The Western Cape Department of Agriculture provides a wide range of development, research
and support services to the agricultural community in the Western Cape. The agricultural sector
stimulates economic growth in the province and plays a major role in creating sustainable job
The Western Cape Department of Agriculture is primarily responsible for the promotion of
agriculture in all its rich diversity in the Western Cape. It provides a wide range of development,
research and support services to the agricultural community in the Western Cape.
The department's administrative headquarters is situated on the historic farm, Elsenburg, in the
picturesque Boland region. We also render services to new and commercial farmers from our
research farms, Further Education and Training Centres, extension offices, state veterinary
offices and animal health technicians situated throughout the province.
About 45% of South Africa's agricultural exports move through the province and the value
added in the sector amounts to more than R16 billion per annum.
The agricultural sector not only stimulates economic growth in the province, it also plays a major
role in creating sustainable job opportunities. The department is very committed to deliver on
Project Khulisa as part of the Western Cape Government’s Strategic Goal 1.
The department's service area covers approximately 13 million hectares, of which 2 million
hectares are under cultivation and 320 000 hectares are under irrigation.
The Western Cape Department of Agriculture has a direct or indirect influence on the production
of wine, deciduous fruit, citrus, grain, fynbos, vegetables, ostriches, small and large stock, as
well as milk and dairy products. The department has also made a commitment to support
alternative products and crops within the agricultural sector both in terms of finance and service.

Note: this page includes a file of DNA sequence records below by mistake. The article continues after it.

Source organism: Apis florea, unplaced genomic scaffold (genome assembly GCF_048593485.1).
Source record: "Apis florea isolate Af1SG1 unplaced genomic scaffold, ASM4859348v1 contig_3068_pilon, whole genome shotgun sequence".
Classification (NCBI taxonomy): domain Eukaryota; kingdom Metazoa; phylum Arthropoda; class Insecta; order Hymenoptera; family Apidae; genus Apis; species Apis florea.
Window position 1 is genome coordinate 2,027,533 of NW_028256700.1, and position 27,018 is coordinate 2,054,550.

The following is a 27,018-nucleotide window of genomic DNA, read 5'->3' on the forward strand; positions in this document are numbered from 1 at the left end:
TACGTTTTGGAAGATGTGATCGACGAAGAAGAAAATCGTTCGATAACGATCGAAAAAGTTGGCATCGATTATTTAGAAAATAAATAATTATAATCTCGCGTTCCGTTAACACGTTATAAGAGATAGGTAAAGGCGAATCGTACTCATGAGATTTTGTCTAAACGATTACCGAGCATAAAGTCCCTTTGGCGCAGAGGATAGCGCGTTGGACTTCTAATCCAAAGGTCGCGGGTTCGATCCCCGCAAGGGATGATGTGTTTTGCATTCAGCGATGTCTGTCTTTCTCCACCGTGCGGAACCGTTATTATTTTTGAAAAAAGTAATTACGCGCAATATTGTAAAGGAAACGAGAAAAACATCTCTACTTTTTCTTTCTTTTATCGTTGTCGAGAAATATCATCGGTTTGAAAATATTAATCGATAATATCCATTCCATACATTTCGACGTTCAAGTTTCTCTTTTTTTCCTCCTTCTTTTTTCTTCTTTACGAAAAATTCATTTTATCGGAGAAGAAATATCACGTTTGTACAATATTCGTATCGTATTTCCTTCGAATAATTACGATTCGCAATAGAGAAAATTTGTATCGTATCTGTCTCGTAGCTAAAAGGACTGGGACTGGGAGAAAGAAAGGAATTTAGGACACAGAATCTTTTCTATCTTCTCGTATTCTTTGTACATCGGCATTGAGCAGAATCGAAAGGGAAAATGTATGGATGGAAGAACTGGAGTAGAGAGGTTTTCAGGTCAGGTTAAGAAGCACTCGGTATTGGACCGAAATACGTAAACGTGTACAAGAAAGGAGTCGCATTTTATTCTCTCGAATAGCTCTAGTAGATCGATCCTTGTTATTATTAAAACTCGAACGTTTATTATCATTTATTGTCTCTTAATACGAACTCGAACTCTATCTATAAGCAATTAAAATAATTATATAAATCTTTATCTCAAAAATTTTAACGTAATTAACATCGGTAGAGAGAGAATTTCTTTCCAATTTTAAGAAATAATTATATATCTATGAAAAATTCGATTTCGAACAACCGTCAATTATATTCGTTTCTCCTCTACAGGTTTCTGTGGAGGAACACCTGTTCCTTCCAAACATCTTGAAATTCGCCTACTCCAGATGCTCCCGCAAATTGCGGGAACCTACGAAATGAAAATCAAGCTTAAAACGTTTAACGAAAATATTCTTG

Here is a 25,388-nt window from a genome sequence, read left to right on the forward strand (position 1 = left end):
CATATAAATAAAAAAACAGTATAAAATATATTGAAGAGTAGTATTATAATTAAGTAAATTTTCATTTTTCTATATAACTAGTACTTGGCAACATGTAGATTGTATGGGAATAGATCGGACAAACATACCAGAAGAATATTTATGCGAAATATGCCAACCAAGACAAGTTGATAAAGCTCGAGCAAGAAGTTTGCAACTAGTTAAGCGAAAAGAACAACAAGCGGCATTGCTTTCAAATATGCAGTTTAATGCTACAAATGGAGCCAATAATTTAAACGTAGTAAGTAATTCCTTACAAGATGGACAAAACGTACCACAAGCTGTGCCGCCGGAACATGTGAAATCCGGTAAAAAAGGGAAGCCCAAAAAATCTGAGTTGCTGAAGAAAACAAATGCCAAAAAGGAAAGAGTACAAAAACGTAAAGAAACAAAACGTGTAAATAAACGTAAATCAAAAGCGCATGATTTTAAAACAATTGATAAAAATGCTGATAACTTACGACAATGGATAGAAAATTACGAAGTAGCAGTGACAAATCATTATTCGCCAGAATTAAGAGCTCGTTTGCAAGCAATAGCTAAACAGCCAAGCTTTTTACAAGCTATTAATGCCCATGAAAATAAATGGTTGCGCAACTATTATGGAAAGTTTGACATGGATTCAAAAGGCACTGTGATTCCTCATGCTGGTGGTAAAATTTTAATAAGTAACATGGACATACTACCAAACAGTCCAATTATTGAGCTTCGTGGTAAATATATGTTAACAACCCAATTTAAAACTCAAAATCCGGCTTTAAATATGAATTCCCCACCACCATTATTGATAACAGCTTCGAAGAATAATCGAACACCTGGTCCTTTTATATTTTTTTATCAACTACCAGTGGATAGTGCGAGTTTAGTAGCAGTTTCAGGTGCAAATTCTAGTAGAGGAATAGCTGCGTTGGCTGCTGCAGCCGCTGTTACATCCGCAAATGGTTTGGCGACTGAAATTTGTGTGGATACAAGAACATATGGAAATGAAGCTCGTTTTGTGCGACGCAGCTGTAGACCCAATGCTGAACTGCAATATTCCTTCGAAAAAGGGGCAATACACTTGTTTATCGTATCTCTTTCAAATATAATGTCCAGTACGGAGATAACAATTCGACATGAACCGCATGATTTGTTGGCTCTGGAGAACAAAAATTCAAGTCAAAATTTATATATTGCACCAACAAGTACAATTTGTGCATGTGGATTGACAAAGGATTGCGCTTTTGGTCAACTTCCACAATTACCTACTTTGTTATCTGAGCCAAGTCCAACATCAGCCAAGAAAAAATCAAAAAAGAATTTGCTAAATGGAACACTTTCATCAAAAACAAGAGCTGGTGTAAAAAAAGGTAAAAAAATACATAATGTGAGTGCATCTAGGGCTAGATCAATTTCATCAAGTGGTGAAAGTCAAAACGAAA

Department of Environmental Affairs and Development Planning
The Department of Environmental Affairs and Development Planning is responsible for ensuring
that the integrity of the natural environment of the Western Cape is maintained.
With the remarkable landscapes and the uniquely diverse culture of the Western Cape, it is not
difficult to see why the responsibility of our organisation is to preserve the environment for future
generations by preventing environmental ruin.
Our organisation is responsible for making informed decisions based on South African
environmental legislation while also being aware of how other legislation impacts on these
The public plays a significant role in helping our organisation to achieve its objectives. It is also
your responsibility to work with us to protect our natural environment. This can be done by being
a responsible citizen.
Being “Better Together” is what our organisation strives for and can only be achieved by
working with the public, business and all organisations. It is therefore a shared responsibility
that will lead to improved sustainable development and environmental integrity.
Our organisation is one of 13 Western Cape Government departments. The national
departments of Environmental and Water Affairs, the provincial municipalities and other spheres
of government are key stakeholders to our organisation. By working in collaboration with all
stakeholders, we can ensure that the environment is preserved for future generations.
African Climate and Development Initiative
The African Climate & Development Initiative (ACDI) is UCT’s active response to the climate change and development challenge. The ACDI was set up in 2011 by the University of Cape Town’s (UCT) Vice-Chancellor Max Price as one of four strategic initiatives, each contributing to UCT’s mission to tackle key issues in the social and natural worlds. It is also one of the Vice-Chancellor’s signature themes; these themes are chosen to drive research in a strategic manner, and are grounded in existing areas of internationally-recognized excellence at UCT , whilst being aligned to institutional, regional and national priorities. Uniquely, the ACDI merges climate change issues with development issues, bringing together UCT’s breadth and depth of research and teaching in these areas, which previously were conducted largely in isolation within a variety of departments and research centres. -